I decided to take my second day trip to Romelere and near-by Clairmarais Forest in northern France this year, with my friend Patrick Giles on Sunday 19th June. We had gone in May with 2 other pals on a birding trip, and the two of us really wanted to try the area in June for butterflies and dragonflies, as well as the brilliant birds found in there which are scarce in Kent.
The weather wasn't predicted to be too good and ideally we wanted calm, warm and sunny conditions, but the forecast was for windy and cloudy. I picked Patrick up just after 2:30am and we caught the 4am train through the tunnel. We decided on a walk in some woodland west of Calais in the early morning to keep out the wind. This was a good choice, not only was it sheltered, but we found some really good birds, including Honey Buzzard.
As the sun started to warm up we headed to St Omer and the small wetland nature reserve. This is a beautiful place, so tranquil. We wandered round the reserve for a couple of hours, hearing loads of warblers singing, including snatches of Savi's, plus a lovely Marsh Warbler which sat up in view singing away for ages. Just outside the reserve on the vegetable plots I noticed a small dark bird feeding at the edges of some crops - a Bluethroat, one of the special birds of the area.
After some lunch we drove the short distance to the forest, by which time the sun was trying hard to break through the clouds. There were stacks of damselflies and butterflies, and we had a rush of excitement noting many White Admirals and Large Skippers. Wandering slowly along the tracks we made our way down to a lake surrounded by trees, with a few ready banks attracting loads of dragonflies. Here we added Scarce Chaser and Black-tailed Skimmer to our trip list, and Patrick spotted a Large Tortoiseshell flying a little way off, which we managed to stalk up to and get a few photos. These are now extinct in Britain, and this was a new butterfly for both of us.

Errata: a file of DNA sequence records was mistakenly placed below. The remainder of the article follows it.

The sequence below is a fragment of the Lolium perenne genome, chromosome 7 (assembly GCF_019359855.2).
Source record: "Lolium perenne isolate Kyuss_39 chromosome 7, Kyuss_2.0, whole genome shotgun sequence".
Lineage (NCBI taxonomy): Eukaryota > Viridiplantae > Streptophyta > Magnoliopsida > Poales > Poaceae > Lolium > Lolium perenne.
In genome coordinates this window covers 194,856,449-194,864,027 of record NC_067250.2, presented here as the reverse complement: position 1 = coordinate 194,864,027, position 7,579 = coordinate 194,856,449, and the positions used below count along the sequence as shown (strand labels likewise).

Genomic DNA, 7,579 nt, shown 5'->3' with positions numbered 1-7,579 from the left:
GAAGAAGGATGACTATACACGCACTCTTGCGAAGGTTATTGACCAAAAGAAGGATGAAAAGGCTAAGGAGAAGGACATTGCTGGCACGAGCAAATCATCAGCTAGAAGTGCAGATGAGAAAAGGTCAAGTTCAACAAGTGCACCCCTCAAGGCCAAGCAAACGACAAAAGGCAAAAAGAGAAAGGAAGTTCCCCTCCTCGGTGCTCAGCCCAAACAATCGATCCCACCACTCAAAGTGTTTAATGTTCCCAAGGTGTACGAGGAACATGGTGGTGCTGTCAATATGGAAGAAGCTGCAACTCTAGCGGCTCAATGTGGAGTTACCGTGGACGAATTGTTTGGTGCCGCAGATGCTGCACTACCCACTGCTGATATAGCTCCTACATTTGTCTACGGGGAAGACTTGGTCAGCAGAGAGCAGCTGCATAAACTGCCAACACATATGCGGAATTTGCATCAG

Whilst distracted by all the insects, we also could hear Golden Oriole singing frequently, and saw a few Honey Buzzards overhead. A little later we bumped into a couple of chaps from Belgium who were also over to enjoy the insects of the forest. One was particularly knowledgable and directed us to a site where we found 2 new dragonflies, an immature male Scarlet Darter and a Western Clubtail. We also saw a Silver-washed Fritillary on the deck by the lake.
Walking back to the car six hours later we were still seeing various butterflies and dragonflies along the bushes, and it's so hard not to keep stopping and taking photos, even though I already had over a hundred already taken.
All that was left was the drive bacl to Calais and through customs to the tunnel. In the queue to show our passports to the French control a bloke was swiping all the cars doorhandles and steering wheels with a stick then moving to the next car, When he got to us he did the same, then proceeded to ask where we had been, what we had been doing etc. I joked to Patrick that just for once it would be fun if they really grilled us and we could show them all our optical gear and photos etc. Sure enough, when we got to the border control we were ushered to one side where upon a young lady came over and asked many questions, culminating in her requesting to see my photos. I was well pleased, and showed her over 40 photos before she got bored and said she had seen enough. A quick look in the boot, noting old trainers, crisp packets, a couple of flasks and a telescope and we were waved on. Great fun.
And home by 8pm GMT, tired but having enjoyed a brilliant day